White tears are a reminder to people of color that white people don’t notice racism on a daily basis; we only notice racism when the media presents it to us loudly enough.
There has been much critique lately of “white tears.” This term refers to all of the ways, both literally and metaphorically, that white people cry about how hard racism is on us. In my work, I consistently encounter these tears in their various forms, and many writers have provided excellent critiques. Here, I want to address one specific manifestation of white tears: those shed by white women in cross-racial settings.
As the meeting started, I told my fellow white participants that if they felt moved to tears, to please leave the room.
The following example illustrates both people of color’s frustration with those tears and white women’s sense of entitlement to freely shed them. When another police shooting of an unarmed black man occurred, my workplace called for an informal lunch gathering of people who wanted to connect and find support. Just before the gathering, a woman of color pulled me aside and told me that she wanted to attend but she was “in no mood for white women’s tears today.” I assured her that I would handle it. As the meeting started, I told my fellow white participants that if they felt moved to tears, to please leave the room. I would go with them for support, but asked that they not cry in the mixed group. After the discussion, I spent the next hour explaining to a very outraged white woman why she was asked not to cry in the presence of the people of color.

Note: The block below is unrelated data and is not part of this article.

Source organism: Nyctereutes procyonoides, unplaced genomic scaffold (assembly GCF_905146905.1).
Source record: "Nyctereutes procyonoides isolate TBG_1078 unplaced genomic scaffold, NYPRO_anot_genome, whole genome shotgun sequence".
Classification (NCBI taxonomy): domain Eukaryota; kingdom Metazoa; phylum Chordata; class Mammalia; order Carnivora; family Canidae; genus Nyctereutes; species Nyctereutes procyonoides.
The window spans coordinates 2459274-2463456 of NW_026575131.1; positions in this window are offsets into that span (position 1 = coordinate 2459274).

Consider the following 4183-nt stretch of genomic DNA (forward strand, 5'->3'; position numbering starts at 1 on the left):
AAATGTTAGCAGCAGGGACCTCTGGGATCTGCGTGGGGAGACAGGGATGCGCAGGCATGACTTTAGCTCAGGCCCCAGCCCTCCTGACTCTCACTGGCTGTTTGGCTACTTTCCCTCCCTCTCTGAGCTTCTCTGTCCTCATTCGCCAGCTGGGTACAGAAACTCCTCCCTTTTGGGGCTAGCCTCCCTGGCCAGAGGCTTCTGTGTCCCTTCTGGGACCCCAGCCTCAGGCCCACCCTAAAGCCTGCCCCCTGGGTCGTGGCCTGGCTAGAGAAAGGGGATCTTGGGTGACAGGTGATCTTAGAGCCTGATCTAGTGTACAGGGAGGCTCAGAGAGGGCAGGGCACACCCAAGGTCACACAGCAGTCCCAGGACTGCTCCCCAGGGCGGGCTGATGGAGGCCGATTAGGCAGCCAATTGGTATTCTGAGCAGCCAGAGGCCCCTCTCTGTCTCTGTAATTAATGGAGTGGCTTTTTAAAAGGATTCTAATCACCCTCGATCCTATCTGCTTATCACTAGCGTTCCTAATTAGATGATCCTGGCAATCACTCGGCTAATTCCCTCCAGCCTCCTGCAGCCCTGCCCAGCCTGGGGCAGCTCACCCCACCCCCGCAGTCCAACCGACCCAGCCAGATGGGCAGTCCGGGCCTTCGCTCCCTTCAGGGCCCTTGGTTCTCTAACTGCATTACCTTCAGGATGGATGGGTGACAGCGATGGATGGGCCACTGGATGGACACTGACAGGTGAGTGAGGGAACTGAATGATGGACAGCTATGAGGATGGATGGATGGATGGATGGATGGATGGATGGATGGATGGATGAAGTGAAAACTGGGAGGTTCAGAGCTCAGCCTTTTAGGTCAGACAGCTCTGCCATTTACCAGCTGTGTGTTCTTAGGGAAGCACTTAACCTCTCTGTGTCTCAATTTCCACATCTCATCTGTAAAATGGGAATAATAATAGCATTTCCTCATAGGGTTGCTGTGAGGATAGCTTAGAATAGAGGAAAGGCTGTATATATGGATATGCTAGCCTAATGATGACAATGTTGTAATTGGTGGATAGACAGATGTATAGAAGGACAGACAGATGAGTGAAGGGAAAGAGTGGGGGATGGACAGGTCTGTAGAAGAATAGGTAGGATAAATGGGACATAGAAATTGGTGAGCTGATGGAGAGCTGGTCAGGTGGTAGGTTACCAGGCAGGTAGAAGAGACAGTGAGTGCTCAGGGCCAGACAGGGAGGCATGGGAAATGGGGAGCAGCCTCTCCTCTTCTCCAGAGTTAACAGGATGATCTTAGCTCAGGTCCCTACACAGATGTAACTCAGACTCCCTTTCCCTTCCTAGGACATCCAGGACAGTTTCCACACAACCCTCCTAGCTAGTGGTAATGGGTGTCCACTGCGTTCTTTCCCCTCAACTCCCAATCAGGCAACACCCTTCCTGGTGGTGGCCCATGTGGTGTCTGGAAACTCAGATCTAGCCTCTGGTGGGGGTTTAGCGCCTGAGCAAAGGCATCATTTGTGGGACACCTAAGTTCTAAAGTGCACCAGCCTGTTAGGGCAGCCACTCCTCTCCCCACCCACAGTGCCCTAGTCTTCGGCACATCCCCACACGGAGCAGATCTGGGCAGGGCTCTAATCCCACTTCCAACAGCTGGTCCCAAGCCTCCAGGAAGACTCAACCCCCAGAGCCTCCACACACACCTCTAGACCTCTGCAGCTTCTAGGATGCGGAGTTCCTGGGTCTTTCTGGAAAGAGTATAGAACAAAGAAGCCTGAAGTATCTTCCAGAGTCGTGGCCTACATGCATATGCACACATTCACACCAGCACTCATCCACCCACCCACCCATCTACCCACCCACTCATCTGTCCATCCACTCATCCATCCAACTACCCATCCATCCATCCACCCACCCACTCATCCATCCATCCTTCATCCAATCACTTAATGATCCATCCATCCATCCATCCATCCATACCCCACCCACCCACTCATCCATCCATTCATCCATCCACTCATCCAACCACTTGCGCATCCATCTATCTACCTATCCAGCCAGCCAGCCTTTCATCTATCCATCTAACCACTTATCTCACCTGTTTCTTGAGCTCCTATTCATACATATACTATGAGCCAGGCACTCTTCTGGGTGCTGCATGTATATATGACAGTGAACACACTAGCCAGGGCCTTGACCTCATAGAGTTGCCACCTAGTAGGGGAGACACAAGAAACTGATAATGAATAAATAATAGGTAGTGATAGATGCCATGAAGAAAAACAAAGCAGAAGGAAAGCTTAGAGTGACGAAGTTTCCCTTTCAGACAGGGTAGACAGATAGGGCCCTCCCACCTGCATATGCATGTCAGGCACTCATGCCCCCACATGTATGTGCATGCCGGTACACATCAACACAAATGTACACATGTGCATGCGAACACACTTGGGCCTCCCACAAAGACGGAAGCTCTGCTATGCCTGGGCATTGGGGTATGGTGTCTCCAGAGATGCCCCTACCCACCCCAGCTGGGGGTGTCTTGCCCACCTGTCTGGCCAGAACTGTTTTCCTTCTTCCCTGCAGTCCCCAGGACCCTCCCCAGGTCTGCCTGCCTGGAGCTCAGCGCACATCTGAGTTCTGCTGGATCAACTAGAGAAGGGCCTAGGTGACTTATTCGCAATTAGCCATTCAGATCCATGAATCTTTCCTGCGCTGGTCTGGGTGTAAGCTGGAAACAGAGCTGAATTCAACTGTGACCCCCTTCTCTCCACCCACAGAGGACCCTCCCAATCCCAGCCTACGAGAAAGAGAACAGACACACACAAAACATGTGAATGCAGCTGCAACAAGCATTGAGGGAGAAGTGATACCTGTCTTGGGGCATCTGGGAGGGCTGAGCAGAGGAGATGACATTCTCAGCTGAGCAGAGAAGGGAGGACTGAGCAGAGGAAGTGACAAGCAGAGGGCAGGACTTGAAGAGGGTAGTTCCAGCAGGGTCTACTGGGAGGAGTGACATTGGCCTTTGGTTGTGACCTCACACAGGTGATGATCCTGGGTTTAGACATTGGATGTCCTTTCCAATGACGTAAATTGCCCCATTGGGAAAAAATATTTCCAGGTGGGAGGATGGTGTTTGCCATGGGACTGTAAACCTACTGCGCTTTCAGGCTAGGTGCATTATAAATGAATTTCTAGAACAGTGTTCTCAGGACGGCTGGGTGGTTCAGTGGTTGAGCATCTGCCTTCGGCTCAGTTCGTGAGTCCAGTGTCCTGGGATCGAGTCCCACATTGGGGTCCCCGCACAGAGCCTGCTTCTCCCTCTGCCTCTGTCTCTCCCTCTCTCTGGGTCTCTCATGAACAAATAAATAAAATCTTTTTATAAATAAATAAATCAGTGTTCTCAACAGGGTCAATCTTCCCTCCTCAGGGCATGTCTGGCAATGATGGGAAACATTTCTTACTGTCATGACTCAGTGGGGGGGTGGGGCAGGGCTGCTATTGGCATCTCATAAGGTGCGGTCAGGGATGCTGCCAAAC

I understand that expressing our heartfelt emotions—especially as they relate to racial injustices—is an important progressive value. To repress our feelings seems counter-intuitive to being present, compassionate, and supportive. So why would my colleague of color make such a request? In short, because white women’s tears have a powerful impact in this context, effectively reinscribing rather than ameliorating racism. To make sense of how this happens we have to first understand what racism actually is.
Therefore, as white people who want to interrupt this system, we have to get racially uncomfortable and be willing to examine the effects of our racial engagement.